After the two previous blog posts about African sculptors, I thought it would be interesting to share a rare video of an African woodcarver at work. Two years ago the heirs of Karl-Heinz Krieg made a whole series of digitalised Super 8 films available online (which can be found here), including a incredible video of the Senufo carver Songuifolo Silué (c. 1914-1986) carving a wooden statue in 1978 in the village of Sirasso, Ivory Coast. The website doesn’t let me directly link to the video on Vimeo, but if you click on the link in the below box you’ll be able to view it.
Or you can just click here to view it. The confidence with which Silué handles his adze shows his genius as a wood carver, and it’s just incredible to witness the whole process from raw block of wood to the finished statue. The video of course is only from 1978, but one can assume there wouldn’t have been much difference with the sculpting process 100 years ago, or anywhere else in sub-Saharan Africa.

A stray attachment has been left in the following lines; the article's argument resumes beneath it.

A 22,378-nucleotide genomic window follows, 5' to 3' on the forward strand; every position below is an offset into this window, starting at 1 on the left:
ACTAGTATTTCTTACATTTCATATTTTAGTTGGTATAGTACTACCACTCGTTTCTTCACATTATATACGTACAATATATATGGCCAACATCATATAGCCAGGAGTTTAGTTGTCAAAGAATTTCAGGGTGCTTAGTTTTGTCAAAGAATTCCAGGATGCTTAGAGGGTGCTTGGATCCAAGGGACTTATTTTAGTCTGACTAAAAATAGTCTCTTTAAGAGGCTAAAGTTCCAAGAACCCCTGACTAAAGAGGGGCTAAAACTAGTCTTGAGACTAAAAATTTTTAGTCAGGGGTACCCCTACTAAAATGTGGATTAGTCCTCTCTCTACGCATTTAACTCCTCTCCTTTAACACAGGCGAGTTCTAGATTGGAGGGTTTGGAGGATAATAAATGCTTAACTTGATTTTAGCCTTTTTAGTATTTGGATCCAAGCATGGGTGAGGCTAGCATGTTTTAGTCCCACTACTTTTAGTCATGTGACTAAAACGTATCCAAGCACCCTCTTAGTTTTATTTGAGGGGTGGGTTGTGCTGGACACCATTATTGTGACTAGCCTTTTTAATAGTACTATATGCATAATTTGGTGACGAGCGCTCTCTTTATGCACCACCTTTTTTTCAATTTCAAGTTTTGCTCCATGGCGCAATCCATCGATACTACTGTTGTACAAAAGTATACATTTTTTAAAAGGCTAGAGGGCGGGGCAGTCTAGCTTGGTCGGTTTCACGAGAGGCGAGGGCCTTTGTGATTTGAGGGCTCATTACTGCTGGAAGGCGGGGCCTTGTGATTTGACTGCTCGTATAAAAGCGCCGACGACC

Some years ago, I took sculpting classes myself and I can assure you that, although Silué makes it look rather easy, the craftsmanship he displays only comes with years and years of practice. Once the statue is finished, we as well get to witness how it is given a patina: the red wood of the root of a certain tree is used to give the statue a first reddish layer (starting at minute 14), before being covered in a ferrous mud (minute 17) to give the statue its final blackish color. Videos like this only give you more respect for the creative geniuses that sculpted the art we love so much!
ps Karl-Heinz Krieg documented several other Senufo artists; you can learn about them here. Compliments to his heirs for making these valuable archives available online.